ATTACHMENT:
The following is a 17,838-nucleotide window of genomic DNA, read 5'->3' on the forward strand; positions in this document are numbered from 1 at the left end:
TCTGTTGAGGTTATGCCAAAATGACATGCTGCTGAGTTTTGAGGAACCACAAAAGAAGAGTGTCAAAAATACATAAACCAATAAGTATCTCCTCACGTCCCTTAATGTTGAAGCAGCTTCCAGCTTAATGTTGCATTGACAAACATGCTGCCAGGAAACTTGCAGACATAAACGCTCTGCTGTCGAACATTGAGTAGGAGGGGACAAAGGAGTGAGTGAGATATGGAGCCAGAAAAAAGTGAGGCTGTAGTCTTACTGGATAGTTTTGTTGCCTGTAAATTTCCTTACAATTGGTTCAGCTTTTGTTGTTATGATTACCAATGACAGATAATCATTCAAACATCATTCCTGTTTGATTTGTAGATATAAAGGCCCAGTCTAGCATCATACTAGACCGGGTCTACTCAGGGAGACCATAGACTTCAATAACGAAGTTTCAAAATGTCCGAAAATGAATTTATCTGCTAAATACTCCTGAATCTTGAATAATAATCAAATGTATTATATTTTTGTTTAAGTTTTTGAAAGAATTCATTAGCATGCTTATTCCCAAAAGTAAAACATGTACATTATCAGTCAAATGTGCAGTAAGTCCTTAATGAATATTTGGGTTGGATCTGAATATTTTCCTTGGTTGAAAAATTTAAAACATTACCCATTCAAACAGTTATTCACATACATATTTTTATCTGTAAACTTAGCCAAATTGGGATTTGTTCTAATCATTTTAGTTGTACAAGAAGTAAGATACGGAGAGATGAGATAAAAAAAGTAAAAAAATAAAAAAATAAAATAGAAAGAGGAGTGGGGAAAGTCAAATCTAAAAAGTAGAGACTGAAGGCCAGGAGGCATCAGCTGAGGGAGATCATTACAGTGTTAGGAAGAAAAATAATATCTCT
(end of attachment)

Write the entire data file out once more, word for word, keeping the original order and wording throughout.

The following is a 17,838-nucleotide window of genomic DNA, read 5'->3' on the forward strand; positions in this document are numbered from 1 at the left end:
TCTGTTGAGGTTATGCCAAAATGACATGCTGCTGAGTTTTGAGGAACCACAAAAGAAGAGTGTCAAAAATACATAAACCAATAAGTATCTCCTCACGTCCCTTAATGTTGAAGCAGCTTCCAGCTTAATGTTGCATTGACAAACATGCTGCCAGGAAACTTGCAGACATAAACGCTCTGCTGTCGAACATTGAGTAGGAGGGGACAAAGGAGTGAGTGAGATATGGAGCCAGAAAAAAGTGAGGCTGTAGTCTTACTGGATAGTTTTGTTGCCTGTAAATTTCCTTACAATTGGTTCAGCTTTTGTTGTTATGATTACCAATGACAGATAATCATTCAAACATCATTCCTGTTTGATTTGTAGATATAAAGGCCCAGTCTAGCATCATACTAGACCGGGTCTACTCAGGGAGACCATAGACTTCAATAACGAAGTTTCAAAATGTCCGAAAATGAATTTATCTGCTAAATACTCCTGAATCTTGAATAATAATCAAATGTATTATATTTTTGTTTAAGTTTTTGAAAGAATTCATTAGCATGCTTATTCCCAAAAGTAAAACATGTACATTATCAGTCAAATGTGCAGTAAGTCCTTAATGAATATTTGGGTTGGATCTGAATATTTTCCTTGGTTGAAAAATTTAAAACATTACCCATTCAAACAGTTATTCACATACATATTTTTATCTGTAAACTTAGCCAAATTGGGATTTGTTCTAATCATTTTAGTTGTACAAGAAGTAAGATACGGAGAGATGAGATAAAAAAAGTAAAAAAATAAAAAAATAAAATAGAAAGAGGAGTGGGGAAAGTCAAATCTAAAAAGTAGAGACTGAAGGCCAGGAGGCATCAGCTGAGGGAGATCATTACAGTGTTAGGAAGAAAAATAATATCTCT